Mutual Trading is the only official authorized importer and distributor of Takamura knives in the United States.
The city of Echizen in Fukui prefecture has a 700 year history of hammer forged knives and has gained the trust and respect of professional chefs. Isamu Takamura established Takamura Cutlery in the postwar era, when stain-resistant knives were rarely produced in Japan. Most knife manufacturers today outsource a lot of their work but Takamura handles every step of their knife-making process, which explains the unique and exceptional quality of their craftsmanship.
The blacksmiths of Takamura Cutlery dedicate their whole body and soul to perfecting the most minor details that the customers may not even notice at first glance. As a result, they have given birth to knives that have been rated highly by top chefs all over the world. They are especially regarded for being one of the first cutlery manufacturers to use High Speed Powdered Steel (HSPS), a blade material that is currently gaining popularity for its superior quality and performance (also known as R2, which is a term that was coined by the steel manufacturer while Takamura was testing out different materials).
Mr. Takamura, the second generation owner of Takamura Cutlery insists that good material choice, forging process and sharpening finish are the three pillars of what makes a good knife. “If you leave out one component, you cannot make a quality knife”, he says. He also asserts that there is no secret to HSPS. Anyone can get their hands on this material, but no one can replicate their technique in forging or sharpening each knife.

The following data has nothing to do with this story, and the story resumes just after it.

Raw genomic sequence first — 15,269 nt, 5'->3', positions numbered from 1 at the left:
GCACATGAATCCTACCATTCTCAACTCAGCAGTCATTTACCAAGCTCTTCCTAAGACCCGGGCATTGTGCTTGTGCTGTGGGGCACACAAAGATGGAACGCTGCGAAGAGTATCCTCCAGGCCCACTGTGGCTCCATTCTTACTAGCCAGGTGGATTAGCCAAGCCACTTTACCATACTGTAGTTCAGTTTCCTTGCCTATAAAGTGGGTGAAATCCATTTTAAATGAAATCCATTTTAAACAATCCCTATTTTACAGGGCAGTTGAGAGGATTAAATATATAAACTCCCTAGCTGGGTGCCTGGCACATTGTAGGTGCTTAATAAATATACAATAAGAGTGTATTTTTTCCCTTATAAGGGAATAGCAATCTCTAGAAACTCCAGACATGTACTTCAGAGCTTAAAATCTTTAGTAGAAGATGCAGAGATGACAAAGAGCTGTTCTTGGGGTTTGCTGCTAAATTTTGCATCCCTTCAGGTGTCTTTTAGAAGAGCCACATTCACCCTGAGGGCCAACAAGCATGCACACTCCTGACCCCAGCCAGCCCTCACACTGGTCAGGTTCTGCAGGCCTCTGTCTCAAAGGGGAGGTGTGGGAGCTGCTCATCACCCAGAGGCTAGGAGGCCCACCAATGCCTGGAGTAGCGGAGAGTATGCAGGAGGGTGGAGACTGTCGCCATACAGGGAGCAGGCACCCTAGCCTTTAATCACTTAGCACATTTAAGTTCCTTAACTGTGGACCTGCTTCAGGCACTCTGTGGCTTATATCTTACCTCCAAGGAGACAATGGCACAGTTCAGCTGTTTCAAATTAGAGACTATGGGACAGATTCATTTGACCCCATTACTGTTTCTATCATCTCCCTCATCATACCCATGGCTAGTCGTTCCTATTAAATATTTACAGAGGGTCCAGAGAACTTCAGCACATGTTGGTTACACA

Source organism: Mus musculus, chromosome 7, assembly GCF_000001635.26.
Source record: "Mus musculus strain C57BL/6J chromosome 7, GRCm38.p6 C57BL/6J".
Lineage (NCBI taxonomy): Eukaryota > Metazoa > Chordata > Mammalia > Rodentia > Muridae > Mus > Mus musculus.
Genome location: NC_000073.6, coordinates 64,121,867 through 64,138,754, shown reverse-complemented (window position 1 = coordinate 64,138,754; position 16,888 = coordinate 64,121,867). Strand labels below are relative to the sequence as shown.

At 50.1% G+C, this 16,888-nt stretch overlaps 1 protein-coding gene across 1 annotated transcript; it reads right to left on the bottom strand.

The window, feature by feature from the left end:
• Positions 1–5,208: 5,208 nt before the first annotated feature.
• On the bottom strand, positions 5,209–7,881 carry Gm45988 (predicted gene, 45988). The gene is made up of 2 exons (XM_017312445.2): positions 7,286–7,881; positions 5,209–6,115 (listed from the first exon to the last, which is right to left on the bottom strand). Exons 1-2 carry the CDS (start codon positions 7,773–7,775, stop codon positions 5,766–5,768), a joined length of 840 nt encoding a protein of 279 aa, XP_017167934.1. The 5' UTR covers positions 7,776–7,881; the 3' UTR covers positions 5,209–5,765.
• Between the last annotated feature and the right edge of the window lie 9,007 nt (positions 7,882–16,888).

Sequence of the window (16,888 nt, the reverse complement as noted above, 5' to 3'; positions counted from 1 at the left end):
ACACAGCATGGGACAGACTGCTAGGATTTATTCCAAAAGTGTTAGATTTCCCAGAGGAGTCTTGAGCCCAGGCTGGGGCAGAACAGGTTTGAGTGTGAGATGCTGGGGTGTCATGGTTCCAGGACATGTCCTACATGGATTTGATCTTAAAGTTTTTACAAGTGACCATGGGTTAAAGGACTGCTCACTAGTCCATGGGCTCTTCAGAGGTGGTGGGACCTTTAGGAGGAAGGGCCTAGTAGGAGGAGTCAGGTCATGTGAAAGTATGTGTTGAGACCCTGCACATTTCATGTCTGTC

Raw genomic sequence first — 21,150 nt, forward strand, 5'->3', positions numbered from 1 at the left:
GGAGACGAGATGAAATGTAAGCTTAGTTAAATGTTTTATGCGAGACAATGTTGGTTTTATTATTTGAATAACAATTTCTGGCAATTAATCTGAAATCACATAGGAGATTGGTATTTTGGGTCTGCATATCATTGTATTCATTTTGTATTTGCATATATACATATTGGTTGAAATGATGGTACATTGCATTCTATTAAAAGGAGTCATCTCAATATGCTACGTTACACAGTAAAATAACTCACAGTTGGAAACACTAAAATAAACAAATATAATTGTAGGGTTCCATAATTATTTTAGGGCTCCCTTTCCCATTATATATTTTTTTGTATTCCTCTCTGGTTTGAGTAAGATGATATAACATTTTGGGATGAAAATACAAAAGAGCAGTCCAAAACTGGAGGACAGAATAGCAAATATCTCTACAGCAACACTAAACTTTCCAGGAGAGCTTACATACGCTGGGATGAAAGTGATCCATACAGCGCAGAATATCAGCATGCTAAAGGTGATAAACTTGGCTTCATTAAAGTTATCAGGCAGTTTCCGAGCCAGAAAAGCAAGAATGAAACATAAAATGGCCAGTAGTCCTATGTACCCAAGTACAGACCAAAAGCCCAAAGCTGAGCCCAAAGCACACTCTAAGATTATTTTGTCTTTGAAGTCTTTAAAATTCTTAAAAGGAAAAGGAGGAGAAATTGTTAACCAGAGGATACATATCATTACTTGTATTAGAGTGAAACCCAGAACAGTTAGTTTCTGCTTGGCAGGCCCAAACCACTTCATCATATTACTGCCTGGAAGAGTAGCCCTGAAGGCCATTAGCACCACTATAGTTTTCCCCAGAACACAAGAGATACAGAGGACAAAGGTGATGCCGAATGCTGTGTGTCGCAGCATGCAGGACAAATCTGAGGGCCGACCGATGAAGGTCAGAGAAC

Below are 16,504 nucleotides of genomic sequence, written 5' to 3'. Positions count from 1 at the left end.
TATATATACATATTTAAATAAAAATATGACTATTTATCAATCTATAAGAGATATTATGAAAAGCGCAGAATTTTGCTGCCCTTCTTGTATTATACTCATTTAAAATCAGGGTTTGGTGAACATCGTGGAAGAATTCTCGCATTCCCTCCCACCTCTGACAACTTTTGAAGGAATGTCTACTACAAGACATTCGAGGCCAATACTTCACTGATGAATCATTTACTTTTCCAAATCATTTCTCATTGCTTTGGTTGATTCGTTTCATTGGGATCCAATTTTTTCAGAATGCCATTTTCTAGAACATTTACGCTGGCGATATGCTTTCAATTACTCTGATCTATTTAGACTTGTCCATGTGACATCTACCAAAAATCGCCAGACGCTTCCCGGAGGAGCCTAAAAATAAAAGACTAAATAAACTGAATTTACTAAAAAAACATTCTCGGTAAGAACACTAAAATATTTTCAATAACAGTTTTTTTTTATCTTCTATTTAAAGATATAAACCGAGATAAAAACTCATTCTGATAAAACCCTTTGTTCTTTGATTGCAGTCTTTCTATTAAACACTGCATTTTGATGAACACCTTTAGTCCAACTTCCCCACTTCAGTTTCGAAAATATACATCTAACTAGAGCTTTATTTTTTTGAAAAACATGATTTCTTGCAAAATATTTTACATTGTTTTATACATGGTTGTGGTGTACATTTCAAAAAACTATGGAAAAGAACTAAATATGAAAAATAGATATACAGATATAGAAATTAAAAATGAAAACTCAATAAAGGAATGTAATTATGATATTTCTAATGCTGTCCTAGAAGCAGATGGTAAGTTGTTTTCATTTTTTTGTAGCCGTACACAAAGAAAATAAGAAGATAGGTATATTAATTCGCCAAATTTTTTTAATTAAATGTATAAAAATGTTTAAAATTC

According to Mr. Takamura, a good knife naturally and instantly puts a smile on your face when you experience the blade’s sharpness. He also feels that that smile has the power to change one’s cooking into something wonderful.
Takamura Cutlery believes that when an ingredient (whether it be a carrot or turnip) cuts through completely before the edge of the knife even touches the cutting board, it cannot be called cutting or slicing- rather it should be called fracturing or splitting. Meaning that the cells have broken down because of the thickness of the spine and not the sharpness of the blade. They want their customers to experience true cutting with their knives; being able to slice through an ingredient completely only when the edge of the knife comes into contact with the cutting board.
The Criteria of a Good Knife by Takamura Cutlery [pdf]
Interview with two Takamura brothers (Hideo and Terukazu) at Star Chefs Congress 2013
Behind the scenes at Takamura Cutlery
One of Takamura Cutlery's knives ranked number one in a consumer test report by Smartson in Sweden. They are gaining popularity in European countries such as the United Kingdom and France as well.
Chefs whose favorite knives are Takamura at StarChet 2015
Congraturatiions to Mr. Toshiaki Takamura for being awarded "Modern/Contemporary Master Craftsman" status by Japan's Ministry of Health, Labor & Welfare.
We are proud of to be working with Takamura Cutlery to bring some of the best Japanese knives to New York and the US! He is quoted in this article, saying that he would like to continue making knives for as long as his body can move.